File size increases


Am actually reading image from a jpg file and create a stream and write it to a new jpg file format.The code’s below :

juce::File Imagefile(T("D\Water lilies.jpg")); 
juce::File file(T("D\new.JPG")); 
juce::Image* pImage = juce::ImageFileFormat::loadFrom (Imagefile) ; 

juce::FileOutputStream FileOutputStream (file); 

juce::JPEGImageFormat* pJPEGImageFormat = new juce::JPEGImageFormat(); 

The “Water lilies.jpg” file has the size 82kb.
I tried with four Cases,

case1 : with out setting any quality

“new.JPG” file is created has the size 205kb.

case2 : with quality “1.0”

“new.JPG” file is created has the size 205kb.

case3 : with quality “0.0”

“new.JPG” file is created has the size 6kb and image is distorted, might be quality issue. ( i can go with that)

case4 : with quality negative value
( with assumption that the juce documents says that if negative quality is given it takes default quality )

“new.JPG” file is created has the size 205kb.

Am making an assumption that it could be because of the compression algorithm used in “juce::JPEGImageFormat” but am not sure about.


Ok… And what exactly is the problem? All of that sounds absolutely what you’d expect…

You do realise that the quality can be any value between 0 and 1, right?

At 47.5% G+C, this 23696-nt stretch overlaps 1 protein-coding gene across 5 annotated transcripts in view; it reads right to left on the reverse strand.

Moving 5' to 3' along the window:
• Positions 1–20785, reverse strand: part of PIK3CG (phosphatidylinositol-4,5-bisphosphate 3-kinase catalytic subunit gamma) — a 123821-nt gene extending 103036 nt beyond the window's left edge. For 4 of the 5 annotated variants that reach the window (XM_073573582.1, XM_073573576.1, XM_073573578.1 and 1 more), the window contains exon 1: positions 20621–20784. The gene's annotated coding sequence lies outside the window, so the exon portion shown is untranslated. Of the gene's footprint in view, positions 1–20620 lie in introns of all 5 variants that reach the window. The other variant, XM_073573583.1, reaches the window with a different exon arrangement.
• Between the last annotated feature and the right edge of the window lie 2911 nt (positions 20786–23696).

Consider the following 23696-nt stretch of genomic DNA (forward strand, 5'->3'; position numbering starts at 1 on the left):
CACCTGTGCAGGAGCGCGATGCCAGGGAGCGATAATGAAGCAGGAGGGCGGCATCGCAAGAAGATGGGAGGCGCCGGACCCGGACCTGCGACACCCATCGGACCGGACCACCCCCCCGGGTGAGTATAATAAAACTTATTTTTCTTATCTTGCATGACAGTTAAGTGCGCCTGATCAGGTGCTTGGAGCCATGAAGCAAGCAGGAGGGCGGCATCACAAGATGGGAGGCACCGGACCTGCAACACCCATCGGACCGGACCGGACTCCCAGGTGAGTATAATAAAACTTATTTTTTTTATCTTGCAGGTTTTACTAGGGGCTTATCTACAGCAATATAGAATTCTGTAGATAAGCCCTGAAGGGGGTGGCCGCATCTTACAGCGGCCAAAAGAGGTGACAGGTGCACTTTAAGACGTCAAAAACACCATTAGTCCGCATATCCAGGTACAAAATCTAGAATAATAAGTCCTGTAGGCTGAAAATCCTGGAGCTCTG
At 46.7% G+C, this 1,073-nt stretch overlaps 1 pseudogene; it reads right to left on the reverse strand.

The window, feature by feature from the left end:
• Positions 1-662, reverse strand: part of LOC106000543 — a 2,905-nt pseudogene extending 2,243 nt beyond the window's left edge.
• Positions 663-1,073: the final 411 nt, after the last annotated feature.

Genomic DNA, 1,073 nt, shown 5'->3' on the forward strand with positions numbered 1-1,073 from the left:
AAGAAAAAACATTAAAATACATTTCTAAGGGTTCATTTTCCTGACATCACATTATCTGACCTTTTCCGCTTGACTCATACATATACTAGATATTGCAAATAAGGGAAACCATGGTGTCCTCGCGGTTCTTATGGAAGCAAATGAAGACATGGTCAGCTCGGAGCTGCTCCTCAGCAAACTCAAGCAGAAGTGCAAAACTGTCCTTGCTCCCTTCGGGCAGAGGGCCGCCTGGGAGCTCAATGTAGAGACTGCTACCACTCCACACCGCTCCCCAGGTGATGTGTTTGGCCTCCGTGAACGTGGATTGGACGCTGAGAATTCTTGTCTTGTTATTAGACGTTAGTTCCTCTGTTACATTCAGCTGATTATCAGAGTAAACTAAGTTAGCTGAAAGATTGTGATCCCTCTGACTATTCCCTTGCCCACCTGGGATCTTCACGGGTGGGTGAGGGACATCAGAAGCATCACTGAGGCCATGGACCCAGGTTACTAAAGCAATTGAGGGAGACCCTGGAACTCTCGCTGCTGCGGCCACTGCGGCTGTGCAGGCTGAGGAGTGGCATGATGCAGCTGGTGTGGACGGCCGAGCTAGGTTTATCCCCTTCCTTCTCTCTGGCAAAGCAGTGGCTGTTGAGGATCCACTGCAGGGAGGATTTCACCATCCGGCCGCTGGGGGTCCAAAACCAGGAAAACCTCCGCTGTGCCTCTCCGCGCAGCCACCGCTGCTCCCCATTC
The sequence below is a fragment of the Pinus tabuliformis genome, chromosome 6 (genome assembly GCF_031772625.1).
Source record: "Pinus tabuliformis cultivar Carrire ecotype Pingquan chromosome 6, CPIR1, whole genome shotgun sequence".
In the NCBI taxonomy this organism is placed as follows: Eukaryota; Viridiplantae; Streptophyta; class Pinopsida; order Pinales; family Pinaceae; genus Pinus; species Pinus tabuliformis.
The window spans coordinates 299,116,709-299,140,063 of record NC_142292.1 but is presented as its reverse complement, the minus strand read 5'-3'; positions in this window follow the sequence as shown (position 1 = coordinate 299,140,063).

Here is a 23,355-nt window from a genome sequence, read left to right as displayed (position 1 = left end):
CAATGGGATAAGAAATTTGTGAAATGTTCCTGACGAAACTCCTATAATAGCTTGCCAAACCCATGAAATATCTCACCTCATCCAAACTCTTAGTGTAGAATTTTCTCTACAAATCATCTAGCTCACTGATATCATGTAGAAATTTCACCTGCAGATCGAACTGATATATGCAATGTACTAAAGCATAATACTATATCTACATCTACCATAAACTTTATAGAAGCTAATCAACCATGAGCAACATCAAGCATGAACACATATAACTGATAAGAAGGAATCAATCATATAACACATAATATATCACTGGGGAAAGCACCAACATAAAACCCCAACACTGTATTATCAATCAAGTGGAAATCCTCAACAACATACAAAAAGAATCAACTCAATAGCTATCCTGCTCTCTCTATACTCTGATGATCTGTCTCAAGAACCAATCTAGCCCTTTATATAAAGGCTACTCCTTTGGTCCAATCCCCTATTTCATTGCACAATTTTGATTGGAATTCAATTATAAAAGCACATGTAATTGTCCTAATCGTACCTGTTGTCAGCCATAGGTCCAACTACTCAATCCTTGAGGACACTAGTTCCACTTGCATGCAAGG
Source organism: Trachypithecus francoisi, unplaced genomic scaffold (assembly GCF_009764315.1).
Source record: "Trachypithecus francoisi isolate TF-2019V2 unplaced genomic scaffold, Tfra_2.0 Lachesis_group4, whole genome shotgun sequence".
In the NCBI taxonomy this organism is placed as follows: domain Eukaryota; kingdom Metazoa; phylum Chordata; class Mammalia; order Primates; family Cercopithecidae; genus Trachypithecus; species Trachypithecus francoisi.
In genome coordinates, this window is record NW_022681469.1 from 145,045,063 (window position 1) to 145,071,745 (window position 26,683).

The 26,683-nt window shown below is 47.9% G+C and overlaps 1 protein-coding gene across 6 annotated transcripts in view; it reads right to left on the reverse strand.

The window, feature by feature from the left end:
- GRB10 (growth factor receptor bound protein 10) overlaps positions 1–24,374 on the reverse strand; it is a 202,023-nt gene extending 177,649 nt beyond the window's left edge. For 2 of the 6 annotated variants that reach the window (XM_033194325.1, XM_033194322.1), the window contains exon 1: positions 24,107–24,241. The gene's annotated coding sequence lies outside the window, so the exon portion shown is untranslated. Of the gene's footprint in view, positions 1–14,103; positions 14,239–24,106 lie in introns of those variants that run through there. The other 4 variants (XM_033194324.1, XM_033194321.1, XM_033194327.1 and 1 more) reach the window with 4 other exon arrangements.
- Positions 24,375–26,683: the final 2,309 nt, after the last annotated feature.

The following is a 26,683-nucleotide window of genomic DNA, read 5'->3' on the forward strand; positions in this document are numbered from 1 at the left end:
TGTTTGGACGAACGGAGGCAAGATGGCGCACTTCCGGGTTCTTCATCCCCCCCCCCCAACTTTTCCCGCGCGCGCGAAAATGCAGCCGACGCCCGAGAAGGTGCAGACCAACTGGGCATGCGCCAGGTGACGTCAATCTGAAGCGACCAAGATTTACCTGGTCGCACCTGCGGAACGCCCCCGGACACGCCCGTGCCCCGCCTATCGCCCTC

I don’t want the file size to change, i ve tried values from 0 to 1 but there is always a change in size, is there anyway i can maintain the same size, if i dont modify the image


I don’t think you can do that. The jpeg filter, which does a lossy conversion, is applied every time you save ther image, adding a little bit of quality loss to the output. Even if the file size increases, I think you loose some information.



wat should i do to keep the file size intact.
i dont want to increase my file size… please help


You can’t expect to decompress and recompress using a lossy codec without changing the file size! It’s just not possible!

It might be possible to read a quality level from a jpeg file, and use that as the level at which you re-save it, but I’ve not written anything to do so. Any jpeg experts know if the format contains something like that? Still wouldn’t be the same size, of course, but it’ll be close.

Or, if you’re not going for speed, a quick hack would be to just repeatedly try saving with different quality settings, and see what size they produce - then you could home in on the value that produces the nearest size to the original. I’d have thought that within 3-4 attempts a binary chop search would get pretty close.